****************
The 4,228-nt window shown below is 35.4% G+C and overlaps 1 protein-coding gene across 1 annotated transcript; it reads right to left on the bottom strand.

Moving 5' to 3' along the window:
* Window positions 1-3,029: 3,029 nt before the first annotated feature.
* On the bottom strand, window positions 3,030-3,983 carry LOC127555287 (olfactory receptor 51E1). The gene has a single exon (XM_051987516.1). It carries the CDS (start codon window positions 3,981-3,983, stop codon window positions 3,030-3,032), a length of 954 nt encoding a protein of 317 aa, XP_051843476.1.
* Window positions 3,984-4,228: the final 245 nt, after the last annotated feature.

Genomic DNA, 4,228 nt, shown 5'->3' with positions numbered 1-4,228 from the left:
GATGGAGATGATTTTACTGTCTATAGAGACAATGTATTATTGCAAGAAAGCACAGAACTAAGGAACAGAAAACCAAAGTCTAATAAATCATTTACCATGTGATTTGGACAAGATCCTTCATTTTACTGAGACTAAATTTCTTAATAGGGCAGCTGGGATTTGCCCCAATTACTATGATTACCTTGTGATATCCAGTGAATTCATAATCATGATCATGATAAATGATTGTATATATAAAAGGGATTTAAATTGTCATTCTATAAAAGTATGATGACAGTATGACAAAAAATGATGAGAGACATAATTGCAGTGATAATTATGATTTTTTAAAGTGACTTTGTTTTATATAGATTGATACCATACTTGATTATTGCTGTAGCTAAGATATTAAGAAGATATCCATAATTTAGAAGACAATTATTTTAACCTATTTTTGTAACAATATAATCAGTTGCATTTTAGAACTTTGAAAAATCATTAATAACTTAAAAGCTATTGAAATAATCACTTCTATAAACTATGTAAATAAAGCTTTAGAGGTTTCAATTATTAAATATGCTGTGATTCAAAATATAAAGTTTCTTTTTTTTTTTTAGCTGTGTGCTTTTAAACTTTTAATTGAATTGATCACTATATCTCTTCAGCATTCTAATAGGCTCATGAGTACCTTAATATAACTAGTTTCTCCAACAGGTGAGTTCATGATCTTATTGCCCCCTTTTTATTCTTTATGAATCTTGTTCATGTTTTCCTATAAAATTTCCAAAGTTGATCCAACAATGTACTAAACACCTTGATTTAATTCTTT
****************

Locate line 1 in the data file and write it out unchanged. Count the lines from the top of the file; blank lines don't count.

The 4,228-nt window shown below is 35.4% G+C and overlaps 1 protein-coding gene across 1 annotated transcript; it reads right to left on the bottom strand.